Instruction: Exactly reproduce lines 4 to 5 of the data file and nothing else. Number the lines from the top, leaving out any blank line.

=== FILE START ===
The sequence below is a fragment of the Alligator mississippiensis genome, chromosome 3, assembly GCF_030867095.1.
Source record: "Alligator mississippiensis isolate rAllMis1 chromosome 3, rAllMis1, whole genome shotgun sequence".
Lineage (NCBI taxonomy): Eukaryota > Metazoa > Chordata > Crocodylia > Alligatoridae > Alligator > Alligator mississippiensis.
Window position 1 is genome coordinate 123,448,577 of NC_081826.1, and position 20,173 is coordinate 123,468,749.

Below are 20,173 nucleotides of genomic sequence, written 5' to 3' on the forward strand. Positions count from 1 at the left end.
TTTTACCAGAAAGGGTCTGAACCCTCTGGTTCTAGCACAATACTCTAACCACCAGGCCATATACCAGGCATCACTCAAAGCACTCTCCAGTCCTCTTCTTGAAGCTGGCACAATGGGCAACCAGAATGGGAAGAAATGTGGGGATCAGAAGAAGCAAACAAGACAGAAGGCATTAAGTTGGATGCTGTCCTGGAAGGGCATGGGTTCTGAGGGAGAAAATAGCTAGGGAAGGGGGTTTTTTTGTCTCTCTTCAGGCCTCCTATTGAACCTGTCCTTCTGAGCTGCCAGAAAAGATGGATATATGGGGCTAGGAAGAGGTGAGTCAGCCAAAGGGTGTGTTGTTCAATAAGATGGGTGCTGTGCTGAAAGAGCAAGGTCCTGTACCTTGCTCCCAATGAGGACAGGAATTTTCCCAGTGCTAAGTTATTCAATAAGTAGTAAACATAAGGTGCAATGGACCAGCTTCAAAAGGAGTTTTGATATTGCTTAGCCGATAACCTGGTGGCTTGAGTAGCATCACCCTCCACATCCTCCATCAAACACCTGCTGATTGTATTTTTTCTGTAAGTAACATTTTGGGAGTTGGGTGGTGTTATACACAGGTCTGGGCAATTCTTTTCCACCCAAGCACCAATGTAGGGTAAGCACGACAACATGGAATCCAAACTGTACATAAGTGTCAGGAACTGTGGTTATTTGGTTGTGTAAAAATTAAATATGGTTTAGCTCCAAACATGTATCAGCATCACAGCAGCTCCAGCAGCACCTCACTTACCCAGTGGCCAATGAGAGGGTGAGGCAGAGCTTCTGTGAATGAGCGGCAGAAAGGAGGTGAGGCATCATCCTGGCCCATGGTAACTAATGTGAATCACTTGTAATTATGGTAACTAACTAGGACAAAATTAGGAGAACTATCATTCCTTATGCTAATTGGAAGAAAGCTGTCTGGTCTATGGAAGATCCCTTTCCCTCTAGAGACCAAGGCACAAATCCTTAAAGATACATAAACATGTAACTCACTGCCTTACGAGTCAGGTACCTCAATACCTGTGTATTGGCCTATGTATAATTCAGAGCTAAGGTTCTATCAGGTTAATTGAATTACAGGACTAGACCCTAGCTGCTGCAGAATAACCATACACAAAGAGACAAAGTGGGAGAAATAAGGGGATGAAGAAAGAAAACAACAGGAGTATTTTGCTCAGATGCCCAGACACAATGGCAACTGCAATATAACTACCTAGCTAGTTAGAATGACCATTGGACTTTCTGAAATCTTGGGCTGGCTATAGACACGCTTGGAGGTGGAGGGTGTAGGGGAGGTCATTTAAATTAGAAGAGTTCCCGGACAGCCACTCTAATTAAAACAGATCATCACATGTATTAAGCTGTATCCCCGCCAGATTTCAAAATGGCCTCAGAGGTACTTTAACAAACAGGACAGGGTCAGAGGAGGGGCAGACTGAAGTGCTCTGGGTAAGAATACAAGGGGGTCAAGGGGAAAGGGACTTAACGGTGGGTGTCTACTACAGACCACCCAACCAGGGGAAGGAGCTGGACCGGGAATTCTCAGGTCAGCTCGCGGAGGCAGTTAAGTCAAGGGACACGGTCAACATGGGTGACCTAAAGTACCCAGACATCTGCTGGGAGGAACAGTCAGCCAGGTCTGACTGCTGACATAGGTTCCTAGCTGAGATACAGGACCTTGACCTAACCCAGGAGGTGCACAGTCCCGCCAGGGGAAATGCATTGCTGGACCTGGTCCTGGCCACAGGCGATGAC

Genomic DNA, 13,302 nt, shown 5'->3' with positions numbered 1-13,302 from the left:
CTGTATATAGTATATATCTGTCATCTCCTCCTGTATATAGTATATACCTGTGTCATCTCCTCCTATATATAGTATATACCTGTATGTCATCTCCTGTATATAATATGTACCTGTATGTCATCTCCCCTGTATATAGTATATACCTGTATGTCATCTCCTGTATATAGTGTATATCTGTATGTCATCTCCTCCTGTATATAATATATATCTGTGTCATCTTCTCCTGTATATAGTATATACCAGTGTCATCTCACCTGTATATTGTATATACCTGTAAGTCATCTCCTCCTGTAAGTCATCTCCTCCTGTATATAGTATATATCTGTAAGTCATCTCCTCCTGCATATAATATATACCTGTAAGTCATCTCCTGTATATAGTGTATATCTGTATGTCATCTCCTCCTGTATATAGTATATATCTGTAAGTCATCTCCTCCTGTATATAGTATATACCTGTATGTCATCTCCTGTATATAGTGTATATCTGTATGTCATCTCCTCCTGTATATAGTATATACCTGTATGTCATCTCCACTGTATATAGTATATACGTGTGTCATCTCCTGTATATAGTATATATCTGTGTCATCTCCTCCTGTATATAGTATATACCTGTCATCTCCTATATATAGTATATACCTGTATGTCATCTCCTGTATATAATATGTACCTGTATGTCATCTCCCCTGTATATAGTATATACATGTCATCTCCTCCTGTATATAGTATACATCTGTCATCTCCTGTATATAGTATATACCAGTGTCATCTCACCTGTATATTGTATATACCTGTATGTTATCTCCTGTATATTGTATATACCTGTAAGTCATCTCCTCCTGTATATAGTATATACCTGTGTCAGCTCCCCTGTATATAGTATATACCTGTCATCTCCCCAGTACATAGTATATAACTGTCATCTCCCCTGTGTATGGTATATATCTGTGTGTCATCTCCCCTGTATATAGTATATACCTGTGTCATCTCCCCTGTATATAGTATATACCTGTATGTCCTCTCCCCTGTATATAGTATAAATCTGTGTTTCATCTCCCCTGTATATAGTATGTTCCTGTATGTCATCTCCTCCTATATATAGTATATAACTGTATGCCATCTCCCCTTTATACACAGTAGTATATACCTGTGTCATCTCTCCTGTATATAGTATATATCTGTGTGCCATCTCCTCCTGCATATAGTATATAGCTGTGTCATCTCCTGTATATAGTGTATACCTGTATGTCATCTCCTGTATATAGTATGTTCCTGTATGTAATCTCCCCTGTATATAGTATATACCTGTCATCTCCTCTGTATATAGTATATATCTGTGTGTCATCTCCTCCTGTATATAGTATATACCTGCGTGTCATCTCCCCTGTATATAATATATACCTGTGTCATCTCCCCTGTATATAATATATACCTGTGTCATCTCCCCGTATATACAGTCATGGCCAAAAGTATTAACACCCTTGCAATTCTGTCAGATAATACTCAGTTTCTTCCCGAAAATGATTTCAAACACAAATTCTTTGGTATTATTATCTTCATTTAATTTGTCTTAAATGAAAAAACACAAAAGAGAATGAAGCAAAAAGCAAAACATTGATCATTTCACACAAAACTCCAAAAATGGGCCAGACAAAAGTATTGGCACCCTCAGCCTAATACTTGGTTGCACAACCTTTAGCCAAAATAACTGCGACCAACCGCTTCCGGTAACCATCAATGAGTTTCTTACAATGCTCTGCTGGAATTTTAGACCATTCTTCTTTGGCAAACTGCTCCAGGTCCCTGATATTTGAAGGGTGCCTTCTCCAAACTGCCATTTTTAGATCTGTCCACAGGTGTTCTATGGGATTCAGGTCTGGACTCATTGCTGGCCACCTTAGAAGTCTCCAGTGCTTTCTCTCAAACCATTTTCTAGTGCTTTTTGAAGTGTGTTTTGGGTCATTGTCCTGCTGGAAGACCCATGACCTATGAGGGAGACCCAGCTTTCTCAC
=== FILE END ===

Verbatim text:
Window position 1 is genome coordinate 123,448,577 of NC_081826.1, and position 20,173 is coordinate 123,468,749.

Below are 20,173 nucleotides of genomic sequence, written 5' to 3' on the forward strand. Positions count from 1 at the left end.